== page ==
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Machine vibration analysis
BSRIA undertakes Vibration Analysis Surveys on Rotating Machinery to identify the condition of the shafts, rotating parts and bearings as detailed in ISO-10816-3. This can give early warning of upcoming failure and avoid lengthy and expensive downtime of the machine.
Measurements can also be made of Bearing Vibration BV which gives a reliable indication of bearing condition in over 80% of cases.
Figure 1 shows two identical Air Handling Units installed in a major London Hospital. Whilst Fan 2 is healthy; Fan 1 indicates severe vibration and bearing deterioration on the drive end of the motor. The motor was immediately scheduled for replacement, avoiding expensive and disruptive “downtime” if the bearing had been allowed to fail catastrophically.
BSRIA provides Vibration Analysis Surveys to identify and quantify vibration in the workplace in accordance with International Standard ISO 2631-2, ‘Mechanical vibration and shock – Evaluation of human exposure to whole- body vibration – Part 2: Vibration in buildings (1 Hz to 80 Hz.)’.
Figure 2 was produced in response to concerns by members of staff working in an office building that they could perceive vibration through the floor and this was detrimental to their work. The complaints only related to a particular area on the 2nd Floor, where two sections of the structure come together. The results indicate that the vibration is significantly above the human perception level and corresponds to the pattern of the “Working Day”. In all probability, it was due to the movement of the personnel within the building and not external influences, such as the nearby railway.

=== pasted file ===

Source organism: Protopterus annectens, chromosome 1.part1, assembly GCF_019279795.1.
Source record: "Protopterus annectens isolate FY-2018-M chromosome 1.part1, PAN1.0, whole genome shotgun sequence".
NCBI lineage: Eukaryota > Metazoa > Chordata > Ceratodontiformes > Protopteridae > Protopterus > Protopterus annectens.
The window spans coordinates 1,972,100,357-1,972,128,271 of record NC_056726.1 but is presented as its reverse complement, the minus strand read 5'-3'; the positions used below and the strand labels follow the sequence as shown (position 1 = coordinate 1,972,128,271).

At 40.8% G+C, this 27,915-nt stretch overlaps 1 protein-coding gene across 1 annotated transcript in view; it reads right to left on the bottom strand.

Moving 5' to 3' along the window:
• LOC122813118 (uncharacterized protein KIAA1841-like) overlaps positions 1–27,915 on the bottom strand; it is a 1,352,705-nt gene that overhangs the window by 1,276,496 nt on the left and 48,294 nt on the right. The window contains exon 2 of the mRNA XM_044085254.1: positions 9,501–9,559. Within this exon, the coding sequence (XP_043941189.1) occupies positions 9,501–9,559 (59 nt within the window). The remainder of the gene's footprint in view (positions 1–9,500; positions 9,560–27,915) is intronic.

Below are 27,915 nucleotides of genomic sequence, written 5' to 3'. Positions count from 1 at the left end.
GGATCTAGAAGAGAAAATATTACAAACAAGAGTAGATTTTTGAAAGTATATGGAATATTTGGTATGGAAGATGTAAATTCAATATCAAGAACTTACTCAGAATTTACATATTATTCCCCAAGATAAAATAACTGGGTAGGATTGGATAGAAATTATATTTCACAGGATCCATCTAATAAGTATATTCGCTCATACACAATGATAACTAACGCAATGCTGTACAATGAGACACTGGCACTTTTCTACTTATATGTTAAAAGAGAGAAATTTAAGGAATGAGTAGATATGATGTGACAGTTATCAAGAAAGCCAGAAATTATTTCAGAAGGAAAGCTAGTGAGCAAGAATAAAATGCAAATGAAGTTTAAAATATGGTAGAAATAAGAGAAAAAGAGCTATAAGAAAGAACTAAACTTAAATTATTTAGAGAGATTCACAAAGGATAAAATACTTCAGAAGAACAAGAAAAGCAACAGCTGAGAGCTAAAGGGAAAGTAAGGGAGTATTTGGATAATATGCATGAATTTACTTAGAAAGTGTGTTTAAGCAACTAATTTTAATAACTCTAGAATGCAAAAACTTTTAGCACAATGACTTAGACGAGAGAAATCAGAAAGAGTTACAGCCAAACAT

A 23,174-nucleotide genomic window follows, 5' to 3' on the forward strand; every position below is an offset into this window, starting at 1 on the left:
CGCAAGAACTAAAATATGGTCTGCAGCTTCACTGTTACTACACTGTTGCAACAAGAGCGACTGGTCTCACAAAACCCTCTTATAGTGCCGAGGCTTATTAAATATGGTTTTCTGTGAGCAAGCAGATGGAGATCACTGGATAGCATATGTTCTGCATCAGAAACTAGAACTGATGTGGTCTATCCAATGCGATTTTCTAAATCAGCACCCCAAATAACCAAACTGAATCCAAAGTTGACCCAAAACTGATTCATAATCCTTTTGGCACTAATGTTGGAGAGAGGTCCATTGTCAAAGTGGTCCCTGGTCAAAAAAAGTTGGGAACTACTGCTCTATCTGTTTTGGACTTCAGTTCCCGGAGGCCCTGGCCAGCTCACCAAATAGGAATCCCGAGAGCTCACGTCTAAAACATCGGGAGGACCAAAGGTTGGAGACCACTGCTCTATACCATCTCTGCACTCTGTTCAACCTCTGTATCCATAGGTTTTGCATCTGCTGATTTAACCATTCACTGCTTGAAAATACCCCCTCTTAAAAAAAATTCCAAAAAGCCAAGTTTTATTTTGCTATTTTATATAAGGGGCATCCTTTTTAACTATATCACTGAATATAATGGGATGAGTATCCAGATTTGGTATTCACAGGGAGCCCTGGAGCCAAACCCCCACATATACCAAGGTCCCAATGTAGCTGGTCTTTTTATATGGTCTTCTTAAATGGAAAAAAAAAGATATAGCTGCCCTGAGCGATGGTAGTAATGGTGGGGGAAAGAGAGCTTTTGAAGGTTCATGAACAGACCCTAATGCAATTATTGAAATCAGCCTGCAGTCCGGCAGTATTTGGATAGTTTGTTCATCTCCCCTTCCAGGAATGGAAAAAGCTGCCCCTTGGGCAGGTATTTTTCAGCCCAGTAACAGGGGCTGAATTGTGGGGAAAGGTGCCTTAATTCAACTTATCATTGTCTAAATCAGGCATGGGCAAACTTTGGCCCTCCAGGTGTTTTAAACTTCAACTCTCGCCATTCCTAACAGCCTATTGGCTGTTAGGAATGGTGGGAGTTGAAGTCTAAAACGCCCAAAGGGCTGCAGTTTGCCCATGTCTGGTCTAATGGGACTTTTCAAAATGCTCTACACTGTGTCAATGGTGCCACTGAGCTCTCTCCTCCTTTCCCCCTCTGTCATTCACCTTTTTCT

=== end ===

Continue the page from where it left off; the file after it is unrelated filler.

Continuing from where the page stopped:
The owners would investigate the building structure to determine if remedial work was necessary and practicable.
Ground vibration analysis surveys
BSRIA undertakes Vibration Analysis Surveys to ensure that the ground vibration due to demolition, earthworks etc. does not exceed any special limitations such as National Grid requirements for Pipelines, T/SP/SSW/22.
Figure 3 relates to the need to excavate a trench across a concrete road in close proximity to high pressure gas pipelines. This was to be accomplished using a “Pecker” to break the concrete and extraction of the rubble etc. using the “digger bucket”.
The chart shows the increasing vibration level as the “Pecker” moves closer to the pipe where the sensor is located. The “Pecker” is then exchanged for the bucket and the spoil removed.
The vibration levels were safely below the limits imposed by the National Grid.
Consultancy including troubleshooting, failure investigations, building performance and maintenance strategy
Vibration measurement survey to assess the new location of a jig grinding machinery room
Investigation into reported vibration problems in a prestigious office building
Instrument sales, hire and calibration service based in Bracknell and Preston